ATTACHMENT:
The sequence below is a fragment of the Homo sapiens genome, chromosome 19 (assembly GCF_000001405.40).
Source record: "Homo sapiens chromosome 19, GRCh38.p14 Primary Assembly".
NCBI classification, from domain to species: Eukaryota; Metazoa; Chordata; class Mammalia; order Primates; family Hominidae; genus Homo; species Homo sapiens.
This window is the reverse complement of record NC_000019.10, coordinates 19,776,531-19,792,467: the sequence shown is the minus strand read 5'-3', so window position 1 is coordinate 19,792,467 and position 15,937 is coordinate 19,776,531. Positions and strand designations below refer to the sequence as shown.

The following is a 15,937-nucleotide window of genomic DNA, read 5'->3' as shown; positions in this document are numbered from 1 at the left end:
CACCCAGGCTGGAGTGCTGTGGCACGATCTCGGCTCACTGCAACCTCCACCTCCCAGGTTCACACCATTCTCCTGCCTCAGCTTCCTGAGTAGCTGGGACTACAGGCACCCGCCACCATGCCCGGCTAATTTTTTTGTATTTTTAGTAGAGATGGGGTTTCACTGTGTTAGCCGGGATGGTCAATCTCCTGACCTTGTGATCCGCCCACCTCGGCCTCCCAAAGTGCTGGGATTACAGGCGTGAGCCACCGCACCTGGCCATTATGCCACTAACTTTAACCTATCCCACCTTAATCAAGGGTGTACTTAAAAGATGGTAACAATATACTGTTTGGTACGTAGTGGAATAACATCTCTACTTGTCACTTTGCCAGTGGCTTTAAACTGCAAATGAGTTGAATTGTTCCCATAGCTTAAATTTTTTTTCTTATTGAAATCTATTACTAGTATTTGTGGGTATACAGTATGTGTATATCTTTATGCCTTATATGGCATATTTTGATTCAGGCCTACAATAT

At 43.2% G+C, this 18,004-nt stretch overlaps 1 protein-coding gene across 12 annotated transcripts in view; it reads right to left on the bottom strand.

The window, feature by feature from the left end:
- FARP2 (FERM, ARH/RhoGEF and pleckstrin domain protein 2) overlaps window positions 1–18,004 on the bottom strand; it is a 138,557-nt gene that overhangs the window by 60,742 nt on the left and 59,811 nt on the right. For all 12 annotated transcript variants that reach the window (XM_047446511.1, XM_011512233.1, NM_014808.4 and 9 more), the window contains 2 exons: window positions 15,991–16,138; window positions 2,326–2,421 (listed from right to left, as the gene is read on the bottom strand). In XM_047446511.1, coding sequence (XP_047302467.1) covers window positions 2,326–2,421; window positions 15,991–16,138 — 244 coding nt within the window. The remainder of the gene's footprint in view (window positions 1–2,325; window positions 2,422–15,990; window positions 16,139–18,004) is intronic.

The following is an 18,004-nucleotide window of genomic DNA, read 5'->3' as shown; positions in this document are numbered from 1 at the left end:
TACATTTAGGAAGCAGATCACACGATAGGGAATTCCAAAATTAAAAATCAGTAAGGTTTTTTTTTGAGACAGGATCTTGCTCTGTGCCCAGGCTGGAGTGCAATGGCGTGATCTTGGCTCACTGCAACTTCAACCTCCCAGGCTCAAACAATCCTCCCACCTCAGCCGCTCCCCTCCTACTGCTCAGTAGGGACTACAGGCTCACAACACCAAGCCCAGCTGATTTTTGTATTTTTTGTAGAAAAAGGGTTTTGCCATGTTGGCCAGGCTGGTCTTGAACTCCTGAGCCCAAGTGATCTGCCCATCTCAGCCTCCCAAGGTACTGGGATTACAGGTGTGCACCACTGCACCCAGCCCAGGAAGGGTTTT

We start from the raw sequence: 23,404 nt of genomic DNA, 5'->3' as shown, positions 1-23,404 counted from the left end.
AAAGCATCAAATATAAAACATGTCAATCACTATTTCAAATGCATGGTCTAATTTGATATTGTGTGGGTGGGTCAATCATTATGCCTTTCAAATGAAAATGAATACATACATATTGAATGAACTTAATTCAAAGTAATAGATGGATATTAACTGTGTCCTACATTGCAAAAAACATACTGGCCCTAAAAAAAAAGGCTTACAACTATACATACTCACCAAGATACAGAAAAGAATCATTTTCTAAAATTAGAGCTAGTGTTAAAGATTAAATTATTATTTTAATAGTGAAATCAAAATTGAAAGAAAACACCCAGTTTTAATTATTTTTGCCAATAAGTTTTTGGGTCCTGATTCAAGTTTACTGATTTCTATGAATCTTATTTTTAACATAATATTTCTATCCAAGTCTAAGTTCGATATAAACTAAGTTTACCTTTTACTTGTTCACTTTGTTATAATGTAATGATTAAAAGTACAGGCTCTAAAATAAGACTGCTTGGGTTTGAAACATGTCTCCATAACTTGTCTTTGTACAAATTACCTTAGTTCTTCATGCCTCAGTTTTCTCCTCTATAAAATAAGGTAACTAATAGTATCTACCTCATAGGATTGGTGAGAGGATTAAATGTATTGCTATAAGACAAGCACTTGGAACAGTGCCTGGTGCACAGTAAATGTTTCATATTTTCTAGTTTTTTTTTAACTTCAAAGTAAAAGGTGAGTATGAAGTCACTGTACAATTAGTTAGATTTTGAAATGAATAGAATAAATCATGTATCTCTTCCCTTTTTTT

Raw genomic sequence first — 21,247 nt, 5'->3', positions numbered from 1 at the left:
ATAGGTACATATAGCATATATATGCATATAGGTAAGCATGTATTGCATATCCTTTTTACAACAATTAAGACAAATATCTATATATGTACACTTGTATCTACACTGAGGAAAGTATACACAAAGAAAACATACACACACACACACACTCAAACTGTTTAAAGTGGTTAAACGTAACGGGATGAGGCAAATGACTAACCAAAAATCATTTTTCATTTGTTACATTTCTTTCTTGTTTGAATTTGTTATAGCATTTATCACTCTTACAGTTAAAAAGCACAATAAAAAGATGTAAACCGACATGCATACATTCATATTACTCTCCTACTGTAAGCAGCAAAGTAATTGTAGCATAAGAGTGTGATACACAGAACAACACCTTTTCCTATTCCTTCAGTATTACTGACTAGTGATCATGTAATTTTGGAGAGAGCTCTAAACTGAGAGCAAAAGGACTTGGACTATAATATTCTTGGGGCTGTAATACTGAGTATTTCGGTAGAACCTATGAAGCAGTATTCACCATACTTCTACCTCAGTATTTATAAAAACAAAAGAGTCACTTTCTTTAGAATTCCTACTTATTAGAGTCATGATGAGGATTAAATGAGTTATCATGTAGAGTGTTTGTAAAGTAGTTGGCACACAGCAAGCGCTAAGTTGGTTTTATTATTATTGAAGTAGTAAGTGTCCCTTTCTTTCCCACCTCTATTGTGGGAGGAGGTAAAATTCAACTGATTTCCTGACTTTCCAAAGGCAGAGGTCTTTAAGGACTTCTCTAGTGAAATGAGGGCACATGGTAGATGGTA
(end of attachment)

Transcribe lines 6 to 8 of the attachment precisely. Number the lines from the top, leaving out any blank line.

CACCCAGGCTGGAGTGCTGTGGCACGATCTCGGCTCACTGCAACCTCCACCTCCCAGGTTCACACCATTCTCCTGCCTCAGCTTCCTGAGTAGCTGGGACTACAGGCACCCGCCACCATGCCCGGCTAATTTTTTTGTATTTTTAGTAGAGATGGGGTTTCACTGTGTTAGCCGGGATGGTCAATCTCCTGACCTTGTGATCCGCCCACCTCGGCCTCCCAAAGTGCTGGGATTACAGGCGTGAGCCACCGCACCTGGCCATTATGCCACTAACTTTAACCTATCCCACCTTAATCAAGGGTGTACTTAAAAGATGGTAACAATATACTGTTTGGTACGTAGTGGAATAACATCTCTACTTGTCACTTTGCCAGTGGCTTTAAACTGCAAATGAGTTGAATTGTTCCCATAGCTTAAATTTTTTTTCTTATTGAAATCTATTACTAGTATTTGTGGGTATACAGTATGTGTATATCTTTATGCCTTATATGGCATATTTTGATTCAGGCCTACAATAT

At 43.2% G+C, this 18,004-nt stretch overlaps 1 protein-coding gene across 12 annotated transcripts in view; it reads right to left on the bottom strand.

The window, feature by feature from the left end: